30 cloves of garlic.

1 litre water.

Heat water in a saucepan.
Roughly chop the lemon and garlic (no need to peel the cloves) into the water. Bring to the boil with the lid on, then simmer for 30 minutes, occasionally mashing the garlic and lemon with a potato masher while simmering.
Let stand 30 minutes with the lid on.
Press the mix through a sieve into a glass or ceramic jug. Discard remaining pulp and skin.
Keep covered in the fridge.


Lost Art of Convalescence

In this modern world you may feel obliged to ‘soldier on’ despite coughing, sneezing and operating at less than optimal capacity. Taking the time to rest and recuperate reduces the risk of spreading the infection to your colleagues and helps you to recover sooner. The lifestyle prescription when you are unwell is sleep, sleep and more sleep! Resist the temptation to check your work emails. Instead, focus your efforts on restoring your energy levels with warm, nourishing foods such as soups; drink plenty of fluids to replace those lost as you blow your nose repeatedly; and avoid mucus-promoting, inflammatory foods such as dairy and processed foods.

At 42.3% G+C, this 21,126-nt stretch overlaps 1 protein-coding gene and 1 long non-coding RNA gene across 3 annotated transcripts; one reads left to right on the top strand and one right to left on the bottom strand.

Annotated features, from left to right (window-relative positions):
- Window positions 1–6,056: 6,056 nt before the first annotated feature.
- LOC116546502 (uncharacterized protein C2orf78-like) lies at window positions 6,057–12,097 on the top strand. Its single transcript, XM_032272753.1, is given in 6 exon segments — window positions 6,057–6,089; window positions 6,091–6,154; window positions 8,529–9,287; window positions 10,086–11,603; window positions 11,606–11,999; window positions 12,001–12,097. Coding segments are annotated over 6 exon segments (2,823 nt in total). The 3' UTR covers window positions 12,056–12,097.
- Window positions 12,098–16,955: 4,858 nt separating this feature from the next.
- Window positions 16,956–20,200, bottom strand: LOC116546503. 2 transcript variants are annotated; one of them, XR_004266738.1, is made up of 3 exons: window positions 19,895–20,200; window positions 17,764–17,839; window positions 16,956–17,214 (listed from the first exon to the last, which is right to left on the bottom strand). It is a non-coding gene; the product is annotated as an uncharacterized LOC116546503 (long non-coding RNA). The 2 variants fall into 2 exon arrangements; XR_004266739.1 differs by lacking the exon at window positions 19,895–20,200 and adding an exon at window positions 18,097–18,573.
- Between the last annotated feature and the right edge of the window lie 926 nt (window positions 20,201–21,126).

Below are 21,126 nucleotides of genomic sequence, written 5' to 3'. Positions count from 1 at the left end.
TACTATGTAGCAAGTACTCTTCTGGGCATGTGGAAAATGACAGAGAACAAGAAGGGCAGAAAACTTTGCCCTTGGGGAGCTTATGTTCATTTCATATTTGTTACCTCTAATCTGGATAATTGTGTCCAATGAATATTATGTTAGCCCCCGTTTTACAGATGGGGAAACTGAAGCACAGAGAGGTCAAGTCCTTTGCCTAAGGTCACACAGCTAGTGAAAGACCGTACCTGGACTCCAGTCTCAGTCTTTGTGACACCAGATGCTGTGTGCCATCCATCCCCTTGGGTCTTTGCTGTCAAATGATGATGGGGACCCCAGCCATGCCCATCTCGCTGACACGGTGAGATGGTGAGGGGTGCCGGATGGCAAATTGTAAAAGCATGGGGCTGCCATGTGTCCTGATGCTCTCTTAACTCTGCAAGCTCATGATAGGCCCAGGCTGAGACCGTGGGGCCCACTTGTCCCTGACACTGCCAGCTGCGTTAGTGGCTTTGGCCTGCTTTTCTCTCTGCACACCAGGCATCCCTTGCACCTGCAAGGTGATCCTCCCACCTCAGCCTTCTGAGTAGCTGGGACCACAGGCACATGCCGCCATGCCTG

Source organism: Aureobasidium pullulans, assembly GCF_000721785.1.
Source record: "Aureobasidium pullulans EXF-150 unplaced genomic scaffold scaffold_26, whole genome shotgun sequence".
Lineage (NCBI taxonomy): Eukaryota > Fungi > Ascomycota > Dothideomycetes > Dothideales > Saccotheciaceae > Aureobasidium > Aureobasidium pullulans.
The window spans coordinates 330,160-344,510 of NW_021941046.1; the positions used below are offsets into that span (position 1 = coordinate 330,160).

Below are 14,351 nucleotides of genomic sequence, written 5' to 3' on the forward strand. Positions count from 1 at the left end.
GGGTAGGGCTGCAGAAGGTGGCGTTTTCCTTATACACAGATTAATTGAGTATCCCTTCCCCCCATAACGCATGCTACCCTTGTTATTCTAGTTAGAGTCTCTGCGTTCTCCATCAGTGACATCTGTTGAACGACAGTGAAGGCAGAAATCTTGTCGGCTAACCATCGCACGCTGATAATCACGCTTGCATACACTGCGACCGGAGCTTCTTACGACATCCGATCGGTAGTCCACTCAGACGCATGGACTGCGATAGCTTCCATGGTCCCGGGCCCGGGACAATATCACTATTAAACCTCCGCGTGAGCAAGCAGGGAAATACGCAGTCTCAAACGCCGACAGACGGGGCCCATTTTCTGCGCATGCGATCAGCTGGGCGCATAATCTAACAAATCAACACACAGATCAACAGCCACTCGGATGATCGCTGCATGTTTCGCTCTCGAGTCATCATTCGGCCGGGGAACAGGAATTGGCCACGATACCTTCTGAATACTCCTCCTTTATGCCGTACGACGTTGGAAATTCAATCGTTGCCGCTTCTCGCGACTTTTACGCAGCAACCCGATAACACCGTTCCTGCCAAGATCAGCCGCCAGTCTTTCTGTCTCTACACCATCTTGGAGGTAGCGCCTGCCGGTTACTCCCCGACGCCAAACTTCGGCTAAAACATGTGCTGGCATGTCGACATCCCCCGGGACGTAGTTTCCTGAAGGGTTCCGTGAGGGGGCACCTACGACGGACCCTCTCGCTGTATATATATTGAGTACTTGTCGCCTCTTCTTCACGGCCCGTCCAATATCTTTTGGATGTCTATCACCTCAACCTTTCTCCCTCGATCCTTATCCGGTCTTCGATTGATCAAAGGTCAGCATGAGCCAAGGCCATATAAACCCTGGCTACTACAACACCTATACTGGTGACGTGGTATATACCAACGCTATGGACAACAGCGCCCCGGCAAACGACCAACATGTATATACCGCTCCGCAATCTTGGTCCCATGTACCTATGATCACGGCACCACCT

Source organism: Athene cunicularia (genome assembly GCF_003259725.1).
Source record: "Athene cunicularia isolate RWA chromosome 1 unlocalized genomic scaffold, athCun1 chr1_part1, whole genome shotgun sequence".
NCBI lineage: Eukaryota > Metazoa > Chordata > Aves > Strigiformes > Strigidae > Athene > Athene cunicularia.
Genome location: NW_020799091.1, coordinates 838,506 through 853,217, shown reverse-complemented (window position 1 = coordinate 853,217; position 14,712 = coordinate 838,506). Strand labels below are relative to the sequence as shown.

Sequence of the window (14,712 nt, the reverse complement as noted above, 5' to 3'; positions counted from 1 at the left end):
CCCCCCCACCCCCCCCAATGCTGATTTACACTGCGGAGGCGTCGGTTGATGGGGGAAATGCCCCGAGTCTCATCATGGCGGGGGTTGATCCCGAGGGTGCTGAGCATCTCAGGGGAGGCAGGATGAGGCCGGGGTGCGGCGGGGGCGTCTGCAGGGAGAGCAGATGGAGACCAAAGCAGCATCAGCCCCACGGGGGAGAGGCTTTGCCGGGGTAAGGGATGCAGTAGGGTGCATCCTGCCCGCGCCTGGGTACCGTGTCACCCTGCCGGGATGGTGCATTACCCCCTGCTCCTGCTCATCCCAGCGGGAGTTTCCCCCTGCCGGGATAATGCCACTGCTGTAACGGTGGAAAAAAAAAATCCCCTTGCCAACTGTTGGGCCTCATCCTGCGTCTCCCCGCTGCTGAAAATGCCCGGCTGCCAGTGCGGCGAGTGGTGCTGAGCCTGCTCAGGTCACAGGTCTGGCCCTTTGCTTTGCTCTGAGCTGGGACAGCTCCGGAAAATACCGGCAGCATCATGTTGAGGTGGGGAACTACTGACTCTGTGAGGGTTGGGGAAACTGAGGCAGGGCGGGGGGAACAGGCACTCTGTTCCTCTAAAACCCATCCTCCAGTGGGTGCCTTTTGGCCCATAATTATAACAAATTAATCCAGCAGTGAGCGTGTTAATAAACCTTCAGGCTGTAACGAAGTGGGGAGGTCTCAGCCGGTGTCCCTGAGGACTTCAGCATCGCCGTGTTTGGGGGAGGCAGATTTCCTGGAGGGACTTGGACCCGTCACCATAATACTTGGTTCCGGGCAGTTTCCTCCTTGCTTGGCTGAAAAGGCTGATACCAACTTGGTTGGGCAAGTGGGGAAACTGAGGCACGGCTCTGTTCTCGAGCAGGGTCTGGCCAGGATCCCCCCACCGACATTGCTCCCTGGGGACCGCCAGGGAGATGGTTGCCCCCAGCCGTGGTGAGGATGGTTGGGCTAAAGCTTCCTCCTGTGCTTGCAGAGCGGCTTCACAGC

Fight Back and Stay Healthy

Well If a cold or flu finds its way to you this winter and is stopping you from performing at your best, don’t despair – your Practitioner can recommend a herbal or nutritional formula with antiviral, anti-inflammatory, decongestant and immune-boosting power to support your convalescence and help get you back in the game again.

Danuta Hulajko is a holistic practitioner, international speaker and the founder & practitioner at the DH Natural Medicine Clinic and in Sydney.

Danuta specialises in Allergies, Anti-Aging, Auto-Immune Conditions, Cardiovascular Conditions, Female Reproductive, Menopause, Mould Toxicity, Skin Conditions, Stress and Insomnia and Thyroid Dysfunction.

For more information please go to our website. You can also follow Danuta Hulajko’s work, events, seminars, expos, latest health research, her health tips and advice on FacebookLinkedIn and Instagram.

Leave a Reply